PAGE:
Time travel is a well-explored concept to say the least in Science Fiction. From "The Time Machine" to "The Terminator" to "Futurama", SF fans have read and watched as wave after wave of time travelers travel through time, creating ripples of paradox in their wake. In most works, the time traveler is exempted from paradoxes, and can witness the effects of the changes they make in the full knowledge of how the new world compares to the world they left behind. To name just a few examples:
- In Ray Bradbury's "Sound of Thunder", a time traveler steps on a butterfly in prehistory and returns to an altered (and diminished) present.
- In the "Back to the Future" series, numerous characters change the present by altering the past. The main character fades into a ghostly half-existence when he threatens to undo his parents' marriage.
- In the "Yesterday's Enterprise" episode of "Star Trek: The Next Generation", a ship is sent forward in time and (as a result of its absence at a key point in history) encounters an altered future.
- In Orson Scott Card's "Pastwatch", travelers from the future make changes in the time of Columbus to ensure that European and American cultures meet as equals.
Another good example is the relativistic time traveler, a person from our time who travels close to the speed of light and reaches their destination hundreds or thousands of years in the future. In works like "Planet of the Apes", these characters help bring drama to the story. "Planet of the Apes" would have been a very different work if there were no astronauts from our time involved in the story. We might simply see a cross-section of ape society from the point of view of a chimpanzee archeologist who discovered the ruins of the Statue of Liberty. In the right hands, it could still be dramatic, but it would be a slower-paced and more challenging kind of drama than following Charlton Heston as he bellows, outraged, through the world of the apes.
These two pillars of time travel works are incredibly common and (on the whole) enjoyable, but after so many variations on a similar theme, it's refreshing to encounter a book like "Timescape" that has something new to offer. The first key difference in "Timescape" is that no one ever actually travels in time. Only information (in the form of tachyon beams) is sent into the past. The right information can change the future, and that's all that's needed to explore the idea of paradox in more detail.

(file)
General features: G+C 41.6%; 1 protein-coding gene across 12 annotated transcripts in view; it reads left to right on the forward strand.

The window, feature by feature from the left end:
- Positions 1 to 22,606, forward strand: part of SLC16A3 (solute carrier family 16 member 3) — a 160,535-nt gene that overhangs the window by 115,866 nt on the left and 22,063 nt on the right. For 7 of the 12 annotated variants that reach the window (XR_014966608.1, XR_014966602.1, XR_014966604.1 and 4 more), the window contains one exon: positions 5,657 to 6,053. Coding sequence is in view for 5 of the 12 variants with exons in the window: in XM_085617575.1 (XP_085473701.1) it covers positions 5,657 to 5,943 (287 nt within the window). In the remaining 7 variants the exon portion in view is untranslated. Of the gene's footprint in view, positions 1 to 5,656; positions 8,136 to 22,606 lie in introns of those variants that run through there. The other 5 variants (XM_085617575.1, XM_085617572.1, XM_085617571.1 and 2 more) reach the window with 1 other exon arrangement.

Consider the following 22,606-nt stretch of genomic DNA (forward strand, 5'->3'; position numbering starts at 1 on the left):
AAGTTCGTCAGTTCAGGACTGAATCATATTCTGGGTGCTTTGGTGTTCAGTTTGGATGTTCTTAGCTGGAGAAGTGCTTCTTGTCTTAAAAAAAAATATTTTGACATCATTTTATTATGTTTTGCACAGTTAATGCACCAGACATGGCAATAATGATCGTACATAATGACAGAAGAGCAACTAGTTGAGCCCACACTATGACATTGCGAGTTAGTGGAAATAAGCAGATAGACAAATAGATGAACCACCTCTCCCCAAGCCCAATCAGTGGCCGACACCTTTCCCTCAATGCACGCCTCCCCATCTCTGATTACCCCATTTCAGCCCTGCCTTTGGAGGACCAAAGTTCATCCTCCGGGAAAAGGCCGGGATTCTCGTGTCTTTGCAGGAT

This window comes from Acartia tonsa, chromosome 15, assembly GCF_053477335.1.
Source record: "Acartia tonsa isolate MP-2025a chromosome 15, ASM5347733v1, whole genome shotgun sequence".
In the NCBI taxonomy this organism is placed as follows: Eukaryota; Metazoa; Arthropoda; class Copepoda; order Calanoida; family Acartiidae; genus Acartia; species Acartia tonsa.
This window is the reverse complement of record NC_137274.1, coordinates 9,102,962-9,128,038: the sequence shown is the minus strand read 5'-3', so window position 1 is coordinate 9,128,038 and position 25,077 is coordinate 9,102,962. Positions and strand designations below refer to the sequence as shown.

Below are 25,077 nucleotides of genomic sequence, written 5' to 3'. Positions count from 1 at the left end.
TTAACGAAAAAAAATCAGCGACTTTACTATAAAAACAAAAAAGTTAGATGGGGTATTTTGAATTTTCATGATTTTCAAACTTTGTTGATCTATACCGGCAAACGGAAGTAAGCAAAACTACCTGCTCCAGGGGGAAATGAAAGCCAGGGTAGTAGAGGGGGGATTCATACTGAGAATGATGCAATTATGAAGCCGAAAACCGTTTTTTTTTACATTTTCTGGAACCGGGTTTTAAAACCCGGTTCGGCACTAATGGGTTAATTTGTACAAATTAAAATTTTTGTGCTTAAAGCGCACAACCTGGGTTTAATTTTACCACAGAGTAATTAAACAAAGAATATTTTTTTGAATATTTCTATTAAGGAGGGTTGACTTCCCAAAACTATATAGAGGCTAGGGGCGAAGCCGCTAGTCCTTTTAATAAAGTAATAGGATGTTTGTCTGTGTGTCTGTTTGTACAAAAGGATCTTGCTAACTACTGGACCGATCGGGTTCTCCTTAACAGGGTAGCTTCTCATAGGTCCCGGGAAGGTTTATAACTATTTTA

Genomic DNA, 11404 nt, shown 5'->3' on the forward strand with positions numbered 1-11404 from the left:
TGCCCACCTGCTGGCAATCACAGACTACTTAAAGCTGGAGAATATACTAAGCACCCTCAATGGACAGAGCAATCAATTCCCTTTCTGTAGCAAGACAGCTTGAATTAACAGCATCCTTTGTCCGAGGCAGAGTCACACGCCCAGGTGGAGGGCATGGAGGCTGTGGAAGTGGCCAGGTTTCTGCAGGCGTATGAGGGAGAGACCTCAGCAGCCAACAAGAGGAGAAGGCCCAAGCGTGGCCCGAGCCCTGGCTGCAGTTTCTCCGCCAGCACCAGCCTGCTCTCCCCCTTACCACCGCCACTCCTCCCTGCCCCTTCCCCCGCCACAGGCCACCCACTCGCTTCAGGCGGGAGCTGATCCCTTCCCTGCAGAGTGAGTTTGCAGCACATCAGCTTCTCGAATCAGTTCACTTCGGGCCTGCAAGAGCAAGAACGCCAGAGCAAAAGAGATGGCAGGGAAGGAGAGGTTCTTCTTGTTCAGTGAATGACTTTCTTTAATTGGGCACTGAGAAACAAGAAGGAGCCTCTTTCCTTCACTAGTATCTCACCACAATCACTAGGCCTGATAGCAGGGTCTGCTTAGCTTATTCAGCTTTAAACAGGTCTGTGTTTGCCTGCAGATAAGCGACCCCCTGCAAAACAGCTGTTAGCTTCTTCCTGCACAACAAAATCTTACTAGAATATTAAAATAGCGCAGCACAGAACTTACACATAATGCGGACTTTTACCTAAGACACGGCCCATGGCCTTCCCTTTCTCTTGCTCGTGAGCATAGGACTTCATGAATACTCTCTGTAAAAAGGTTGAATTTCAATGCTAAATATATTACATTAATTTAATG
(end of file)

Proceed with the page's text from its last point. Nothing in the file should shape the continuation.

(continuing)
This brings us to the second key difference in "Timescape", which is the way in which paradoxes are handled. Benford's treatment is elegant and surprising, and evolves naturally as the characters involved (many of whom are research scientists) become aware of the possibilities. I'll avoid going into further detail to avoid spoiling anything for anyone who hasn't read the book.
Beyond those two variations, "Timescape" is a solid novel with good characters and story. We follow two sets of main characters, one in a near future in which environmental ruin looms, one in a near past in which a young junior professor struggles to avoid becoming marginalized as he discovers a message from the future hidden in the background noise in one of his experiments. Both time periods are well-rendered and the characters are memorable, even if in some cases they aren't particularly likeable.
This is a great novel with solid ideas and strong characters, and well worth a read.